As captivating as a fairytale told by Grimm, Anatole Litvak’s Anastasia (1956) is the rapturous flight into escapist fantasy. It seeks to reexamine one of history’s lost opportunities, though only in a superficial glamorous way. What if the youngest daughter of Tsar Nicholas II, heir to the Russian throne survived the 1912 massacre? Happily, screenwriter, Arthur Laurents distances his scenario from that tragedy – focusing instead on a trio of militant con artists living in Paris.
The lead conspirator is General Sergei Pavlovich Bounine (Yul Brynner) a former member of the Russian royal guard – reduced in status to proprietor of a Russian restaurant. Bounine is determined to find a girl able to impersonate the grand duchess Anastasia. He is aided in his search for the right candidate by slippery socialite, Boris Adreivich Chernov (Akim Tamaroff) and educator/philosopher Piotr Ivanovich Petrovin (Sasha Pitoeff) Together these three hope to fool the Dowager Empress Maria Feodorovna (Helen Hayes) into handing over Anastasia’s inheritance.
But their plot goes awry when the girl they settle on (Ingrid Bergman) begins to recall dates, events and people she could not possibly know of...that is, unless she actually is the grand duchess. So, is this mysterious woman, plucked from obscurity with no past, actually the long lost granddaughter of the royal family? The screenplay is clever enough never to provide us with a concrete answer - a fitting end the 20th century's most tragic and compelling vanishing act.
With the gentle coaxing of Baroness Elena Von Livenbaum (Martita Hunt) Bounine finagles an audience between the girl and the Dowager Empress. At first impervious to the girl's tender reminiscing, the Dowager's proud wounded heart gradually softens and she accepts the girl as her granddaughter. (In real life no such affirmation was forthcoming from the royal house).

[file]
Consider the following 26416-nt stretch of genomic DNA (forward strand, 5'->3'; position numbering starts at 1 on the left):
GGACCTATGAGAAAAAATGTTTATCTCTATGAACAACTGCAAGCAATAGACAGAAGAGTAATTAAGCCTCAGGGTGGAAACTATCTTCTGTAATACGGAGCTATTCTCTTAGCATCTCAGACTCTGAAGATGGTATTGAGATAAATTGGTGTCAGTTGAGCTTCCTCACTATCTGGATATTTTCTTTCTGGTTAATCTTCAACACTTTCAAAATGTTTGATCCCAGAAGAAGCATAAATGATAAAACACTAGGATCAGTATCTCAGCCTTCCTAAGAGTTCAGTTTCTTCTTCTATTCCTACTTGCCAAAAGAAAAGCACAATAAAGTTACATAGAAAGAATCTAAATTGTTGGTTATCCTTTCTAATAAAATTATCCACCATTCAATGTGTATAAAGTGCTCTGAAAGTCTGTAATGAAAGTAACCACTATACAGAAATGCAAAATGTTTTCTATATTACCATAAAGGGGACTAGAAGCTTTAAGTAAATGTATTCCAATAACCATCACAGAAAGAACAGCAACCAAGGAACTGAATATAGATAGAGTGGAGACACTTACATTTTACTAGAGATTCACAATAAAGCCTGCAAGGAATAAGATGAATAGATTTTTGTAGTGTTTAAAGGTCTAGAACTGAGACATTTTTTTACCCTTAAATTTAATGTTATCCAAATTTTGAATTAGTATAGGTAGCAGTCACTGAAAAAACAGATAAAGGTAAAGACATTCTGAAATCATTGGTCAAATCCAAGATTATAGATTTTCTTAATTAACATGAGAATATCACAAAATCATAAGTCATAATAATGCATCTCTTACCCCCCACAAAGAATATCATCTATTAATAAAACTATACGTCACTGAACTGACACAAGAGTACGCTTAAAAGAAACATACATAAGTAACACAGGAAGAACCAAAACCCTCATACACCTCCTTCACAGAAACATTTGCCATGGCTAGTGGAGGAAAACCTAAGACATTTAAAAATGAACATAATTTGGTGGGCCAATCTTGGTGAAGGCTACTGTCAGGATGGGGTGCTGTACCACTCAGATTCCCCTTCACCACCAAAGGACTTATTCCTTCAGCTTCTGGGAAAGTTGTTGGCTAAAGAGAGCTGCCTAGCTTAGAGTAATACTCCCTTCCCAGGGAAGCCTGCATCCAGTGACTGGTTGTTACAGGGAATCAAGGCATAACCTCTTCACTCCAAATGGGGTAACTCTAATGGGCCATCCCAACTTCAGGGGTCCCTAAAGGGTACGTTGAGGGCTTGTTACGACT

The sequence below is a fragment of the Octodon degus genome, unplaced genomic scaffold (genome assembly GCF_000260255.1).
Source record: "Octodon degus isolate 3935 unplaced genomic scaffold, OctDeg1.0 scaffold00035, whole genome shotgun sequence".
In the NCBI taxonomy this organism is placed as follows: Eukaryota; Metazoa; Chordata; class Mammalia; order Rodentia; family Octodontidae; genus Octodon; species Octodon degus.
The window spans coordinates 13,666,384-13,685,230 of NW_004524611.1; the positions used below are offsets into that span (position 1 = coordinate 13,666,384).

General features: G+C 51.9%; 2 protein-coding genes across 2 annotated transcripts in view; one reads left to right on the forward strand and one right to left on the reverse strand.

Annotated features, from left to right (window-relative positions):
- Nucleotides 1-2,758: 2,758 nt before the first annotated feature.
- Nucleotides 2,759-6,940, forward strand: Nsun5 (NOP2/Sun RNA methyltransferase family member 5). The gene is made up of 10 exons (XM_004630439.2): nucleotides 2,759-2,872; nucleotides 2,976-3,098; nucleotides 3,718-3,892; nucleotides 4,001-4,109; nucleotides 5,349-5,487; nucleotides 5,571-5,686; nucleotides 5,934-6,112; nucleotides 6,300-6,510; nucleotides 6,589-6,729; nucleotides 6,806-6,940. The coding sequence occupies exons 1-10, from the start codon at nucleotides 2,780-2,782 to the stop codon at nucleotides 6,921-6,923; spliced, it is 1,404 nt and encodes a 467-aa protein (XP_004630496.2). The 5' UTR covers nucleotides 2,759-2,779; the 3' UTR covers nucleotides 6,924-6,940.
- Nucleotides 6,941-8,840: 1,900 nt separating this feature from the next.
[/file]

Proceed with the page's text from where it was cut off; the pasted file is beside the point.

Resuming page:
Now, the impostor becomes romantically involved with the Dowager's grandson, Prince Paul Von Haraldburg (Ivan Desny). And although their whirlwind romance leads to a proposal of marriage, the girl has since realized that in finding what she believes to be her true identity, the satisfaction and peace of mind she sought for herself has still proven to be quite elusive. Does she love the Prince, or is her heart drawn to Bounine, who has begun to harbor his own feelings towards his trained pupil?
At the time Anastasia was being prepared, Ingrid Bergman was persona non gratia in Hollywood - her scandalous affair with Italian director, Roberto Rosselini fueling an overwhelming critical backlash in the press and from the public. At Arthur Laurents’ insistence, and backed by director Litvak’s support, 20th Century Fox reluctantly cast Bergman in the film. The result: one of the all time great comebacks in cinema history. Embraced by the public, Bergman’s performance also won her the Best Actress Oscar.
Fox Home Video has made a valiant first attempt to 'restore' Anastasia to its Cinemascope brilliance on DVD. Previous editions of the film on laserdisc and VHS had been plagued by orangy flesh tones and excessive amounts of film grain. This presentation modestly corrects these issues and properly balances the color spectrum, though at times flesh tones remain on the pasty side. Contrast is solid and fine detail are nicely realized.
But whites are more beige than white. A slight amount of edge enhancement and some pixelization crop up in a few scenes but nothing that will distract. The audio is a 4.0 remastering of the original 6 track stereo and recreates the directionalized sound field of early Cinemascope stereo. By today's ears its rather unnatural sounding, with dialogue and effects 'travelling' across the screen as characters walk from left to right, but it works as a recreation of vintage stereo.
Extras include a Biography Special on the real Anastasia, a Movietones trailer, restoration comparison and the film's original theatrical trailer - plus an insightful audio commentary by film historian and author Sylvia Stothard and screenwriter Arthur Laurents. Bottom line: recommended!
FILM RATING (out of 5 - 5 being the best)